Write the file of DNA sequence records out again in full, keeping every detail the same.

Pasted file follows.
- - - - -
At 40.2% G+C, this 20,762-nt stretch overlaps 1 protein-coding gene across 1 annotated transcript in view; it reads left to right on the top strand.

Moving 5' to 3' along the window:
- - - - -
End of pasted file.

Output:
At 40.2% G+C, this 20,762-nt stretch overlaps 1 protein-coding gene across 1 annotated transcript in view; it reads left to right on the top strand.

Moving 5' to 3' along the window: